The army of the Habsburg Empire, though often referred to as ‘Austrian’ for convenience, was made up from all parts of the empire and included many nationalities. Language was a major problem as not everyone in the Austrian Army understood German, but essentially the Army was split into two sections. The first were the ‘German’ units, which included not only Austrians and Germans but also units raised from much of the Empire such as the Netherlands, Italy and Poland. The second were the ‘Hungarians’, which included Croatian and Transylvanian units as well as Hungarian. Matters got still more complicated when defeats caused the Empire to lose territories, and thus recruiting grounds. Yet this complex organisation managed to achieve much in the many wars against first the republic of France and later imperial Napoleonic France, and had a big part to play in the eventual defeat of Napoleon at the end of the Wars.
By the end of the Wars the Austrians, like almost everyone else, were wearing shakos, but for many of the crucial years earlier in the period the infantry wore a sort of helmet with a crest and a woollen top. This is the helmet that would mark these men out at such battlefields as Marengo and Austerlitz, and this is the helmet we find on all these figures. Although every man is facing the mould, the sculptor has done an impressive job of detailing these helmets, including the crests, and they look good here. All of them have both a chinstrap and secondary, ornamental chin scales at the back of the crown, which are known to have existed, but may not have been common, and may have been mainly an affectation of the officers. The coats are the rather modern single-breasted type closed to the waist and with short rear tails. The standing collar is open to reveal the stock, and the cuffs are plain. Every man wears gaiters that stop short of the knee, showing these to be ‘German’ troops as described above, but everything here is correct for the period from 1799 (when the helmet started to be issued) to around 1809, when the helmet is known to have still been worn in the field. However as none of the men have a queue, this small detail technically makes them appropriate only from 1805.
The equipment of these men is also standard for the period. The usual but in this case rather large cartridge pouch on the rear of the right hip is fine, and the water bottle on the opposite side is also present, but none of the men seem to have a bayonet scabbard on the left, which should be visible. All have a knapsack on the back, quite small and low down, as was common, and tied with the usual three straps. Rolled on top is the greatcoat, which also sits quite low. No man has any extra items such as shoes or tent pegs attached to the pack.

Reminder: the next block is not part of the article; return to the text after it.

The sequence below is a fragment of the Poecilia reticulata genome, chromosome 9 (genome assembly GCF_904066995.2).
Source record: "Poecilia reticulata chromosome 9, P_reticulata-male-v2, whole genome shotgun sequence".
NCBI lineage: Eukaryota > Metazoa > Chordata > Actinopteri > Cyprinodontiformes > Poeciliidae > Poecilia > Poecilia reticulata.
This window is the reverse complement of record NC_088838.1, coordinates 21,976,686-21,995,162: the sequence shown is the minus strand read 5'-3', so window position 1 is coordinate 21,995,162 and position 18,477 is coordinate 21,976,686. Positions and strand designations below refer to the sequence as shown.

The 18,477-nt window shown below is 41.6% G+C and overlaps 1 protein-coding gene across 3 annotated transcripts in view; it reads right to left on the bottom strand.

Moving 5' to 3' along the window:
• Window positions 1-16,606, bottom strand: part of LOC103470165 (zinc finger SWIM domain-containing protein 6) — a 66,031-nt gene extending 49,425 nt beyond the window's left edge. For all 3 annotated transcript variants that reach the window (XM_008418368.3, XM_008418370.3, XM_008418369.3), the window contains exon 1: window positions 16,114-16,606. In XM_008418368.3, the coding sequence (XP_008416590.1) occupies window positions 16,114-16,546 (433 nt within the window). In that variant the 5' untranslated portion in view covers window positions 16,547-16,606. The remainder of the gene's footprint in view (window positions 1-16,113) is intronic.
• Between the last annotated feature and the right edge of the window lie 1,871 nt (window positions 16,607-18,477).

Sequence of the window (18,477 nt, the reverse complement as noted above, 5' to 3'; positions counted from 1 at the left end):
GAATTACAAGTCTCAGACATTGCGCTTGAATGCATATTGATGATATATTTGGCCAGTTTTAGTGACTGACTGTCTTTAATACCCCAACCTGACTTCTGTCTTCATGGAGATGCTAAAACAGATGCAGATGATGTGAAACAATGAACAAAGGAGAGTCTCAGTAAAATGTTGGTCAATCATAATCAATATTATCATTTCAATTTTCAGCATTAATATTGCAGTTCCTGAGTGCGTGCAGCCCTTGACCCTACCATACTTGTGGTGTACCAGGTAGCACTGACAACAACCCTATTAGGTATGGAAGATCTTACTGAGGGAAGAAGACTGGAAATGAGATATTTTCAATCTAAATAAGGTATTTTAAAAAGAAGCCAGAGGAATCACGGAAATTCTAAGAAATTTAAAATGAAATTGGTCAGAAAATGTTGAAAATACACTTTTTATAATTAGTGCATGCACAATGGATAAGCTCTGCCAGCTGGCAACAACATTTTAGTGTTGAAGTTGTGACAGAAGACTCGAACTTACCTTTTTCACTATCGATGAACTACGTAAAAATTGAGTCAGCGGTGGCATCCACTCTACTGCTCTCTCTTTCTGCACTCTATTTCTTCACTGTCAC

The positioning of the muskets inevitably means the mould can give them very little detail, but every man has his bayonet fixed, yet this is really badly done with no real form to it and simply an extension of the barrel itself, coming to a point.
The poses are simple but authentic, and while they don’t offer as much variety as some other sets with more choice, they largely cover the basics and so deliver on the promise of the set title. The sculpting is rather variable however. While some areas are well done and nicely detailed, the water bottles at the back are very vague, and we have already pointed out the really quite terrible bayonets. Other areas like the hands are also quite poorly defined, and one man’s right foot merges into his base. The water bottle and cartridge pouch cause a considerable amount of excess plastic round the back of the figures, and there is a fair amount of flash too, with some quite ugly mould lines where the right arm is bent across the chest. The proportions are good overall however, so this is a quite inconsistent package in terms of quality.
While we felt the five poses in the ‘action’ set were far too few, at least the four here cover the much simpler subject a great deal better, and the poses themselves are fine. The variable sculpting and sometimes really poor detail does detract from the total effect though, especially when examined close up. So this set does the job, and could make quite an impressive body of men marching forward, but is best seen at some distance!